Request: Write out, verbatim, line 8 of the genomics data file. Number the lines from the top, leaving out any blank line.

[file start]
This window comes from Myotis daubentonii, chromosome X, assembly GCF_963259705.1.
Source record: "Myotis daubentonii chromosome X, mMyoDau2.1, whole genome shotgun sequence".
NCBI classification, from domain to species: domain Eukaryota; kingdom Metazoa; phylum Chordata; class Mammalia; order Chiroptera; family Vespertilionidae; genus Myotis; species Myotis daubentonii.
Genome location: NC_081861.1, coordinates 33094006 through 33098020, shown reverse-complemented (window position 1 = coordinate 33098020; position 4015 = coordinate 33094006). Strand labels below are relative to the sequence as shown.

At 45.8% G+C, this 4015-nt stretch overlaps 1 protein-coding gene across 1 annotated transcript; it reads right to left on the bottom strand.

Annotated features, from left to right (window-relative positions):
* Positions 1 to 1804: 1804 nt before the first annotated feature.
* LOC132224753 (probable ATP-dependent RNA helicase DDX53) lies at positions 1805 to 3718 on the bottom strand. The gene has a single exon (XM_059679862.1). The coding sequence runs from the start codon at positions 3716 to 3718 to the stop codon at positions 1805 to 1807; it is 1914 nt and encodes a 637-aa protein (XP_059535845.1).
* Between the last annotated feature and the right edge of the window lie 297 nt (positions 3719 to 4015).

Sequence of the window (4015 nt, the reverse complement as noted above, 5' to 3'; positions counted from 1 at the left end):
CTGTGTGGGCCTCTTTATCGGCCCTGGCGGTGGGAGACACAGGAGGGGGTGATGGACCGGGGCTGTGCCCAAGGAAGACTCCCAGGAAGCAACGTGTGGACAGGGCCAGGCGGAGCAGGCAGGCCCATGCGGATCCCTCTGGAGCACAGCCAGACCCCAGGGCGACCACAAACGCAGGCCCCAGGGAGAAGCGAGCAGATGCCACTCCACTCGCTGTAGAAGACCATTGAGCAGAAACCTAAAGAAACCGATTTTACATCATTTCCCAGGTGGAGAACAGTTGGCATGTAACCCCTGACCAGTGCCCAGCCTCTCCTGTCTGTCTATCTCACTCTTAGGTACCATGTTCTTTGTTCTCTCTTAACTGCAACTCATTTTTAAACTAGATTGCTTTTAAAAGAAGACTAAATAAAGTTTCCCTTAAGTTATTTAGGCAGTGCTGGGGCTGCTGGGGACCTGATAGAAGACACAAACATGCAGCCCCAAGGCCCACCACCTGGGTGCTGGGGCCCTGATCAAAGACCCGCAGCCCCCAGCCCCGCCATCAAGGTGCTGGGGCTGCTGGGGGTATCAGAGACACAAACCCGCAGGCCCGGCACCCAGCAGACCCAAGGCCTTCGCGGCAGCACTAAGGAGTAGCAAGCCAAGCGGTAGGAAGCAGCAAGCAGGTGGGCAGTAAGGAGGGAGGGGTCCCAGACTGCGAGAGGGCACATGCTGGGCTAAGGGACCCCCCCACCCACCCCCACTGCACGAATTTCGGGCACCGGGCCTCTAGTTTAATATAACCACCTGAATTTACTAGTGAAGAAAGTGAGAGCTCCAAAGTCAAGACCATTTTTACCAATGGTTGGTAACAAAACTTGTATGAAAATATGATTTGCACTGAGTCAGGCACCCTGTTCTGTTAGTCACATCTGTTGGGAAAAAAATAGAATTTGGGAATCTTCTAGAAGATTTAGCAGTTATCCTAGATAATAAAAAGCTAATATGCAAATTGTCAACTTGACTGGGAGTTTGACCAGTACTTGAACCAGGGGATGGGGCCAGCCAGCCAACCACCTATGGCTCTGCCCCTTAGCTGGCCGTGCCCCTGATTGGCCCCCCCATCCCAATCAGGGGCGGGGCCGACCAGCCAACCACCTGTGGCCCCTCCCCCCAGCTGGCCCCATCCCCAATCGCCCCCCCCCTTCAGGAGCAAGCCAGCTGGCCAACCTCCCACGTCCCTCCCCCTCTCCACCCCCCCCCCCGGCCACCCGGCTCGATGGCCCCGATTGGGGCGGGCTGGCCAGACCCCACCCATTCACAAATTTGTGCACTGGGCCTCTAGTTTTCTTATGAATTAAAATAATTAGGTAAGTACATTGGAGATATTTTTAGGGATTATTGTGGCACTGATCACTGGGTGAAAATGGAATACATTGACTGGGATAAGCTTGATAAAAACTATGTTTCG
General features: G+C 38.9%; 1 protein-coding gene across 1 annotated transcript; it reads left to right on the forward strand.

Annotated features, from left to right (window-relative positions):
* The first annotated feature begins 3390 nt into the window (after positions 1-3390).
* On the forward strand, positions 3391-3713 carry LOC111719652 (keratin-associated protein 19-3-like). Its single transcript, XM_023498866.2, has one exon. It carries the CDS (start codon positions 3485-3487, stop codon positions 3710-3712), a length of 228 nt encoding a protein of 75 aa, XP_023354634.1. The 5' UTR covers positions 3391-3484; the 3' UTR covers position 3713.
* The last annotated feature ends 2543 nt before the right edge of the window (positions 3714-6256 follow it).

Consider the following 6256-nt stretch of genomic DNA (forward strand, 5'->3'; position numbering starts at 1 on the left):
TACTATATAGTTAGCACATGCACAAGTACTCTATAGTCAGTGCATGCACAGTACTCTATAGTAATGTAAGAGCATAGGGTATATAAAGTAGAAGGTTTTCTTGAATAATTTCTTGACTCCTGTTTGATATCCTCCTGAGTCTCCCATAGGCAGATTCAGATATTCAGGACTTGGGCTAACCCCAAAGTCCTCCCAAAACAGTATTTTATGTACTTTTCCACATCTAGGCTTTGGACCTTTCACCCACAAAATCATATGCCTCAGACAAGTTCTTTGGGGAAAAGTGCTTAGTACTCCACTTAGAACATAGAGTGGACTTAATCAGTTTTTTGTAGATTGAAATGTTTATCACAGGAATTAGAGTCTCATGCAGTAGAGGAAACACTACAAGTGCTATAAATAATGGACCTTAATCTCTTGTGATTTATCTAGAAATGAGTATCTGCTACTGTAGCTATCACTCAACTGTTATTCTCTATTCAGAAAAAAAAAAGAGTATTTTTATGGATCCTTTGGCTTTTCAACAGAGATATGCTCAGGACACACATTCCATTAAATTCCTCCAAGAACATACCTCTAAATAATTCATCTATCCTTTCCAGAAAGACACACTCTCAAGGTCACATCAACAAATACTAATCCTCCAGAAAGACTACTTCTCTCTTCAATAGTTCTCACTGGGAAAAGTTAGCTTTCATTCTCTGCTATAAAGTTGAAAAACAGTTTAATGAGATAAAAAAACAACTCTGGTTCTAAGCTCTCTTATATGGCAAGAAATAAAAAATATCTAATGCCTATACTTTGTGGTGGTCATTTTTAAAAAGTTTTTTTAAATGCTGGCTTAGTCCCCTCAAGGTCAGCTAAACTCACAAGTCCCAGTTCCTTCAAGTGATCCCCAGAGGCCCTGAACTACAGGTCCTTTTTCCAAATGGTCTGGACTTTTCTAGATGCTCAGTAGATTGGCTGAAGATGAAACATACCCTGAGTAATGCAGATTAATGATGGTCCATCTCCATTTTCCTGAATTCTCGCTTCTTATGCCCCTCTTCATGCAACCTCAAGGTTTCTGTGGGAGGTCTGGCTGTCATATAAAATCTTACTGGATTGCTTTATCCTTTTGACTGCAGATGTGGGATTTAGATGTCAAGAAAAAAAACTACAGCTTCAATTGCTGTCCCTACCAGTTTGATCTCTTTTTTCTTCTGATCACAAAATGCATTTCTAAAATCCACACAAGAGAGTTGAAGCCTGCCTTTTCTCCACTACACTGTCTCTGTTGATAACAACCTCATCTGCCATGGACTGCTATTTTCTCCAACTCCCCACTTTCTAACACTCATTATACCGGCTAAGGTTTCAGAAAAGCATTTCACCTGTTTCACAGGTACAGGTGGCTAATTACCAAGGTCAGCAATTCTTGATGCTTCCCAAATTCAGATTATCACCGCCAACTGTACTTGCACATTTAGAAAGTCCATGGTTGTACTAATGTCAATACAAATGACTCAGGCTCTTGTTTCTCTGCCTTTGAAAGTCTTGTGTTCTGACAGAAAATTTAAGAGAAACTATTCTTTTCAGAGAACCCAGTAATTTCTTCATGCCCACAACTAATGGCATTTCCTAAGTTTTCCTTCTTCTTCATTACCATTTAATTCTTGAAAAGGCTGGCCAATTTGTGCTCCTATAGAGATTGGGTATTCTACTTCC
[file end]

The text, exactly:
* LOC132224753 (probable ATP-dependent RNA helicase DDX53) lies at positions 1805 to 3718 on the bottom strand. The gene has a single exon (XM_059679862.1). The coding sequence runs from the start codon at positions 3716 to 3718 to the stop codon at positions 1805 to 1807; it is 1914 nt and encodes a 637-aa protein (XP_059535845.1).